Each 'Choose-day' we will investigate the process by which we can reassess our activity and interaction with the world of plurality and become more congruent within our personality.
We are reading the small booklet called "Not Too Loose, Not Too tight - Just right!" This is written by Swamini Vimalananda, and gives a very general overview of Vedanta for the beginner.
INTRODUCTION part 2.
The main characteristic of sattva guna is Knowledge. Other characteristics are compassion, faith, Love, self-control, understanding, purity, equanimity and memory. The main characteristic of rajo-guna is activity. Others are ambition, dynamism, restlessness, haste, anger, jealousy, greed and passion. The main characteristic of tamo-guna is inertia. Others are disorganised thinking and behaviour, carelessness, laziness, forgetfulness, violence and criminal thoughts.
The cause pervades the effect. Hence, these three qualities of prakRiti pervade everything in the creation. However, when one quality is predominant, the other two lie dormant. The inert world of objects is predominantly tamasic. Plants manifest more rajo-guna than stones do and animals even more than plants. Man can manifest sattva guna to a greater extent than animals and presiding deities even more than man. Even amongst plants, trees, animals, birds, some are sattvic, others rajasic and yet others tamasic. The tulsi, lotus, peepal, cow and swan are seen to be more sattvic and are therefore held as sacred in India. The pitcher plant, sunflower, mango tree, monkey and crow are more rajasic, whereas weeds, cactii, buffalo and vulture are more tamasic. Look around at the world and try to see these gunas in the beings around you. Not as judgement! Merely as an observation.
Human beings too have these three gunas. Different qualities gain dominance at different times, but one of them generally dominates each personality. Hence we may categorise people as being sattvic, rajasic ro tamasic. Remember, everything we do -the way we sit, eat, walk, talk, work or behave - reflects the quality or mood of the mind. For example, in a sattvic mood we eat unhurriedly and neatly; in a rajasic mood, speedily, with little chewing and perhaps moodily also; in tamasic mood, the food is taken sloppily, lethargically and with not attention at all.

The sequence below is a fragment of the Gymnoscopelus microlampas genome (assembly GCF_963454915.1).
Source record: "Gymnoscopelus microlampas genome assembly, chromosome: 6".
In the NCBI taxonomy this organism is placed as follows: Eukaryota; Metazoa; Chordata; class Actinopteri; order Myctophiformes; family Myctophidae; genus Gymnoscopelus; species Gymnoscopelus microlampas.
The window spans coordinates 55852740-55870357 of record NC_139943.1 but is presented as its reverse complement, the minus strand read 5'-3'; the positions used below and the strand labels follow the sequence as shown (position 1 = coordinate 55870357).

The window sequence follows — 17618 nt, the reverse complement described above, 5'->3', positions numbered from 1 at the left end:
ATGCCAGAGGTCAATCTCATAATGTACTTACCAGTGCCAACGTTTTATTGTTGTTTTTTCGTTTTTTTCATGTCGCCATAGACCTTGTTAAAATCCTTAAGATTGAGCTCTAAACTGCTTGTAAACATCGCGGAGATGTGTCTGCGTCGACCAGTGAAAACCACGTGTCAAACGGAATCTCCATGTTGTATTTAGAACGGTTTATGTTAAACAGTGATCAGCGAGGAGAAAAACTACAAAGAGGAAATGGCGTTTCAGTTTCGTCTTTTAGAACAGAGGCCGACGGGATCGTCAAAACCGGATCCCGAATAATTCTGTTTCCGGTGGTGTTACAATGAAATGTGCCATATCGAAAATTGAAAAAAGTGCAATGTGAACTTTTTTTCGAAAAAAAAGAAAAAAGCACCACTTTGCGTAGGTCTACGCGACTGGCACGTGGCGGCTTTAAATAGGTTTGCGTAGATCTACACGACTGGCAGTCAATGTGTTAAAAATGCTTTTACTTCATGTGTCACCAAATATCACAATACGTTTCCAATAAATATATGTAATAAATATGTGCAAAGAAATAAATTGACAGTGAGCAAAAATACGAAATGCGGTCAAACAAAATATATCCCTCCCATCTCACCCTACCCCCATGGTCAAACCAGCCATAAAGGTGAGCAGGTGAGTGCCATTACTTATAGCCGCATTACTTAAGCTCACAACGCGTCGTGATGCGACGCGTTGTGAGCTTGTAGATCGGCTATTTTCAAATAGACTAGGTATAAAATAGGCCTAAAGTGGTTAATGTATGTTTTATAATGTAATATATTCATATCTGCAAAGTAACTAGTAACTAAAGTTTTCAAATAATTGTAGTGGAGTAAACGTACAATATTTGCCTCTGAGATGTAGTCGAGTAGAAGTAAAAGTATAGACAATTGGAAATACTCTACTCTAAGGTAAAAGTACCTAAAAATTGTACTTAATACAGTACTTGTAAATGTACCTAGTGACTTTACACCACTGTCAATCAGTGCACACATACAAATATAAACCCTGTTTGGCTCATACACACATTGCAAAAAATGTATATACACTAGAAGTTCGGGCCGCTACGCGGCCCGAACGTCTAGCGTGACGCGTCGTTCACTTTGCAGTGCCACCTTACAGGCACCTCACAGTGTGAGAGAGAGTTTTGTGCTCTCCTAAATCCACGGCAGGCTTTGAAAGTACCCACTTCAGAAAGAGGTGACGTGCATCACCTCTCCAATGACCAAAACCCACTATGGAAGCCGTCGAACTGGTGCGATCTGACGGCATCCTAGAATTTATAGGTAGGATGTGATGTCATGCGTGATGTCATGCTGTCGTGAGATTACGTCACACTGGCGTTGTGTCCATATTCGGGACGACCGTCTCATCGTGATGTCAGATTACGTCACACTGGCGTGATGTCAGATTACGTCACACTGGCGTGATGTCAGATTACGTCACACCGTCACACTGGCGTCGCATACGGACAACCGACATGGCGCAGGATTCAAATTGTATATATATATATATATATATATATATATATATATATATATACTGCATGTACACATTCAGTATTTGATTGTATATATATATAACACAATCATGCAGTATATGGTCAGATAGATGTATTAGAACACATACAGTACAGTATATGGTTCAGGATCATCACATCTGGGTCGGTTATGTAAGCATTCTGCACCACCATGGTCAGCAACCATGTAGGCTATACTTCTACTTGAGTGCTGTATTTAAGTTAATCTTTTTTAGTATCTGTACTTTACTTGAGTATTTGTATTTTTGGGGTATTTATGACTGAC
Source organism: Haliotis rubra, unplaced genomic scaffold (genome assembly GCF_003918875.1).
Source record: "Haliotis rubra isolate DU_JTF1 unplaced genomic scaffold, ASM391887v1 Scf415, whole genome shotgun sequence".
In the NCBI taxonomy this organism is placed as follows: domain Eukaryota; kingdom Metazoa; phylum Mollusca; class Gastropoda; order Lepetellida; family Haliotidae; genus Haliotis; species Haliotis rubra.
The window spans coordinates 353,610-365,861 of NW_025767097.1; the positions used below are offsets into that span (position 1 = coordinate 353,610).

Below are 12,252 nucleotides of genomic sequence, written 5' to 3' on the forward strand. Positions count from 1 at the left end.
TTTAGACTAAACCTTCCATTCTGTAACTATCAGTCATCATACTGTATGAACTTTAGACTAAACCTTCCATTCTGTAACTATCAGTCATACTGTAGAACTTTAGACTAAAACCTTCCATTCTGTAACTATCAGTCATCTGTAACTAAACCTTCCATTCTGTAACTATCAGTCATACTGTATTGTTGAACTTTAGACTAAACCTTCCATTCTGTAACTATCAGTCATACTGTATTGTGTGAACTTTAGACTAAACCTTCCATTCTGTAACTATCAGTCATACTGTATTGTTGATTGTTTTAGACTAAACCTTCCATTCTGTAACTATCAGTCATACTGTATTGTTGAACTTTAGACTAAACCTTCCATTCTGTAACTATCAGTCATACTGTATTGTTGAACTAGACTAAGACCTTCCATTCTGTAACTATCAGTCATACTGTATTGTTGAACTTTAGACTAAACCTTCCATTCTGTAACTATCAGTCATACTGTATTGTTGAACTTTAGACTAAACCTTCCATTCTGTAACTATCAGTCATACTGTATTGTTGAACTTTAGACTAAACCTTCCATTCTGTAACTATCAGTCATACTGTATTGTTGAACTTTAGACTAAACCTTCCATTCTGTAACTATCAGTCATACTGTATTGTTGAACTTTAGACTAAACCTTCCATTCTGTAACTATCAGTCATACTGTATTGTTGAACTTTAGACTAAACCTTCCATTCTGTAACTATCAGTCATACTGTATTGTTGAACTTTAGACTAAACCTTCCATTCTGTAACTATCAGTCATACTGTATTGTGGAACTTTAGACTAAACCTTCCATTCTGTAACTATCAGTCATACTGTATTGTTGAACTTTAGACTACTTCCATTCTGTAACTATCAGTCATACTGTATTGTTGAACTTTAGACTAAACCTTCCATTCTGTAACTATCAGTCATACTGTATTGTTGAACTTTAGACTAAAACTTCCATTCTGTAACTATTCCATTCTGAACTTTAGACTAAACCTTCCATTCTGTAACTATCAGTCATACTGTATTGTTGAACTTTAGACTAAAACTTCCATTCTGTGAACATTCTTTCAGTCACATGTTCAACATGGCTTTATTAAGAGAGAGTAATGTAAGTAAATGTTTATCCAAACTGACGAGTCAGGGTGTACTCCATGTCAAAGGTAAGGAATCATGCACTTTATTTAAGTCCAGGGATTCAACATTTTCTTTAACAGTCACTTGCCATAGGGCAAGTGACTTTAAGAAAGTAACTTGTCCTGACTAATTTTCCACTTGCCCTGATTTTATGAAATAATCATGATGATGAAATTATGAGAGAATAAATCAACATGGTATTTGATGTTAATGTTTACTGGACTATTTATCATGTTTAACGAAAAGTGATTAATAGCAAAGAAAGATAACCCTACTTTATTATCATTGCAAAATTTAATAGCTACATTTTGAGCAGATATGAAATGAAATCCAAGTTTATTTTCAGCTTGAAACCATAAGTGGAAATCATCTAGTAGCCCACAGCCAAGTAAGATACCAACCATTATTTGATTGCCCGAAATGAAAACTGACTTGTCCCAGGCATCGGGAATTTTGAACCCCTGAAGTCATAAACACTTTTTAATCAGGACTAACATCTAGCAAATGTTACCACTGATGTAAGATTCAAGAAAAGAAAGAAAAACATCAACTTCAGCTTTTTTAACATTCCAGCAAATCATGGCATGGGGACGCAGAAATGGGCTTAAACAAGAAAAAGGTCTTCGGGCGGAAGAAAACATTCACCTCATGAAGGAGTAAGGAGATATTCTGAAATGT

What do we want to be? What is the ideal combination of the gunas we ought to strive to have?
When the strings of the sitar are too loose, they produce a base and unmusical sound. If they are too tight, they make a squeaky or shrill sound. When they are tuned rightly, they produce melodious music. Similarly, if the strings of our mind are too loose (tamasic) we are dull, lazy and often negative in our thoughts. If they are too tight (rajasic), then despite being ambitious and hard working, we are often tense, dissatisfied, worried and unhappy. However, when the strings of our minds are tuned rightly (sattvic), then we are poised, successful and happy; there is beautiful music in our lives. Therefore, the formula for success and happiness is "Not Too Loose, Not Too tight - Just right!"
When we look in a mirror and see dirt on our face, we wash it off. we enhance our looks by highlighting our good features and reducing or managing the defects. The following posts from this booklet will act as if that mirror. There will be 23 aspects expounded, meant to help us look at ourselves and guide us to beautify our inner selves and lives. Each of the three gunas is expanded upon in relation to specifics of living. This is useful as a daily sadhana 'monitor', but also, for those who are pondering the practicality of undertaking spiritual/philosophical pursuit, highlights the methodology of Vedanta succinctly, whilst at the same time not being 'the final word'.